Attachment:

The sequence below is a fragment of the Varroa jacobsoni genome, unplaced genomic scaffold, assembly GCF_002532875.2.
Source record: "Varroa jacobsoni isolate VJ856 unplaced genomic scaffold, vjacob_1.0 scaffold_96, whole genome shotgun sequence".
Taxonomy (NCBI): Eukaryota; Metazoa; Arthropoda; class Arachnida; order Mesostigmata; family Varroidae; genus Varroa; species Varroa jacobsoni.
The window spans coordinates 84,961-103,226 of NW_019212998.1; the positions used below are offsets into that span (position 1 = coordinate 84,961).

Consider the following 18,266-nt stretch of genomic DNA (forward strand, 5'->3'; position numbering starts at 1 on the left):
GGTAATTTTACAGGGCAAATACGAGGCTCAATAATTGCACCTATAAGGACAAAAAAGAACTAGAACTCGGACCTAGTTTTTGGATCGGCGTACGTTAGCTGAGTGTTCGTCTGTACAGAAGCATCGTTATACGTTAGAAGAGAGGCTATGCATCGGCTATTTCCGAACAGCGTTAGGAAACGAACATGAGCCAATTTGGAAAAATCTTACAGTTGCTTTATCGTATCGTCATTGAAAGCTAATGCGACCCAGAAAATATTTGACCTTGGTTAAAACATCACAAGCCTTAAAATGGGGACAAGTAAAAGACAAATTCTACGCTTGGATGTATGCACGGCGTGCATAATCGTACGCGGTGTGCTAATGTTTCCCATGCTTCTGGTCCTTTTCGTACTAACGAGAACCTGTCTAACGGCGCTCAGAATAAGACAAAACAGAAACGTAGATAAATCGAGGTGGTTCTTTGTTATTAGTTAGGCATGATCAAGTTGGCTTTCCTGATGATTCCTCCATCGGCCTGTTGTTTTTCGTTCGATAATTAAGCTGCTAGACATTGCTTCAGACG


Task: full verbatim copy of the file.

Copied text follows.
The sequence below is a fragment of the Varroa jacobsoni genome, unplaced genomic scaffold, assembly GCF_002532875.2.
Source record: "Varroa jacobsoni isolate VJ856 unplaced genomic scaffold, vjacob_1.0 scaffold_96, whole genome shotgun sequence".
Taxonomy (NCBI): Eukaryota; Metazoa; Arthropoda; class Arachnida; order Mesostigmata; family Varroidae; genus Varroa; species Varroa jacobsoni.
The window spans coordinates 84,961-103,226 of NW_019212998.1; the positions used below are offsets into that span (position 1 = coordinate 84,961).

Consider the following 18,266-nt stretch of genomic DNA (forward strand, 5'->3'; position numbering starts at 1 on the left):
GGTAATTTTACAGGGCAAATACGAGGCTCAATAATTGCACCTATAAGGACAAAAAAGAACTAGAACTCGGACCTAGTTTTTGGATCGGCGTACGTTAGCTGAGTGTTCGTCTGTACAGAAGCATCGTTATACGTTAGAAGAGAGGCTATGCATCGGCTATTTCCGAACAGCGTTAGGAAACGAACATGAGCCAATTTGGAAAAATCTTACAGTTGCTTTATCGTATCGTCATTGAAAGCTAATGCGACCCAGAAAATATTTGACCTTGGTTAAAACATCACAAGCCTTAAAATGGGGACAAGTAAAAGACAAATTCTACGCTTGGATGTATGCACGGCGTGCATAATCGTACGCGGTGTGCTAATGTTTCCCATGCTTCTGGTCCTTTTCGTACTAACGAGAACCTGTCTAACGGCGCTCAGAATAAGACAAAACAGAAACGTAGATAAATCGAGGTGGTTCTTTGTTATTAGTTAGGCATGATCAAGTTGGCTTTCCTGATGATTCCTCCATCGGCCTGTTGTTTTTCGTTCGATAATTAAGCTGCTAGACATTGCTTCAGACG